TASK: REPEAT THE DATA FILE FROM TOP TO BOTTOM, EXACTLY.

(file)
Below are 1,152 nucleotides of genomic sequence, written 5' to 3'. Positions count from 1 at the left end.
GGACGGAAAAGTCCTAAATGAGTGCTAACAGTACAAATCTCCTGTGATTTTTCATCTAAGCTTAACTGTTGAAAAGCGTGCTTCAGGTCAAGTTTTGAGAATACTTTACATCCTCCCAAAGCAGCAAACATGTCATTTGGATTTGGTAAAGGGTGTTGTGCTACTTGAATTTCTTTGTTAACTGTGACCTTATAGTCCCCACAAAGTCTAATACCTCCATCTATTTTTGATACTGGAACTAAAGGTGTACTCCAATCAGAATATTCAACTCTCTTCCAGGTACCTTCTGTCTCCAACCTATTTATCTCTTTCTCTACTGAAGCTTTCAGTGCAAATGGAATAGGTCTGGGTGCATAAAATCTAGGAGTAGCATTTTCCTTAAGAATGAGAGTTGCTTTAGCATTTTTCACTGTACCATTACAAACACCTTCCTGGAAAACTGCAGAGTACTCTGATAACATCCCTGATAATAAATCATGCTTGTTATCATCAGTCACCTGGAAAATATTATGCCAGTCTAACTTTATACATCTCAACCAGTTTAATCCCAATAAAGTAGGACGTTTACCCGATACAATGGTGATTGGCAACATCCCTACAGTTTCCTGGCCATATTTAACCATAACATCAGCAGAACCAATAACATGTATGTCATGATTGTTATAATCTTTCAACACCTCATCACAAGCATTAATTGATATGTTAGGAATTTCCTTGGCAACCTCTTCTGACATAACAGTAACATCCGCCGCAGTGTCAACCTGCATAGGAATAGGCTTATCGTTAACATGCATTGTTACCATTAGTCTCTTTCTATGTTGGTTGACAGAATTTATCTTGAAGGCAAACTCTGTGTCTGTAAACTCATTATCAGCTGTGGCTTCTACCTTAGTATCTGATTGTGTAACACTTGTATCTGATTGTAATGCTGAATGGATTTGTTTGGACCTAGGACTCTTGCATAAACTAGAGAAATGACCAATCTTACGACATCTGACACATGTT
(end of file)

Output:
Below are 1,152 nucleotides of genomic sequence, written 5' to 3'. Positions count from 1 at the left end.
GGACGGAAAAGTCCTAAATGAGTGCTAACAGTACAAATCTCCTGTGATTTTTCATCTAAGCTTAACTGTTGAAAAGCGTGCTTCAGGTCAAGTTTTGAGAATACTTTACATCCTCCCAAAGCAGCAAACATGTCATTTGGATTTGGTAAAGGGTGTTGTGCTACTTGAATTTCTTTGTTAACTGTGACCTTATAGTCCCCACAAAGTCTAATACCTCCATCTATTTTTGATACTGGAACTAAAGGTGTACTCCAATCAGAATATTCAACTCTCTTCCAGGTACCTTCTGTCTCCAACCTATTTATCTCTTTCTCTACTGAAGCTTTCAGTGCAAATGGAATAGGTCTGGGTGCATAAAATCTAGGAGTAGCATTTTCCTTAAGAATGAGAGTTGCTTTAGCATTTTTCACTGTACCATTACAAACACCTTCCTGGAAAACTGCAGAGTACTCTGATAACATCCCTGATAATAAATCATGCTTGTTATCATCAGTCACCTGGAAAATATTATGCCAGTCTAACTTTATACATCTCAACCAGTTTAATCCCAATAAAGTAGGACGTTTACCCGATACAATGGTGATTGGCAACATCCCTACAGTTTCCTGGCCATATTTAACCATAACATCAGCAGAACCAATAACATGTATGTCATGATTGTTATAATCTTTCAACACCTCATCACAAGCATTAATTGATATGTTAGGAATTTCCTTGGCAACCTCTTCTGACATAACAGTAACATCCGCCGCAGTGTCAACCTGCATAGGAATAGGCTTATCGTTAACATGCATTGTTACCATTAGTCTCTTTCTATGTTGGTTGACAGAATTTATCTTGAAGGCAAACTCTGTGTCTGTAAACTCATTATCAGCTGTGGCTTCTACCTTAGTATCTGATTGTGTAACACTTGTATCTGATTGTAATGCTGAATGGATTTGTTTGGACCTAGGACTCTTGCATAAACTAGAGAAATGACCAATCTTACGACATCTGACACATGTT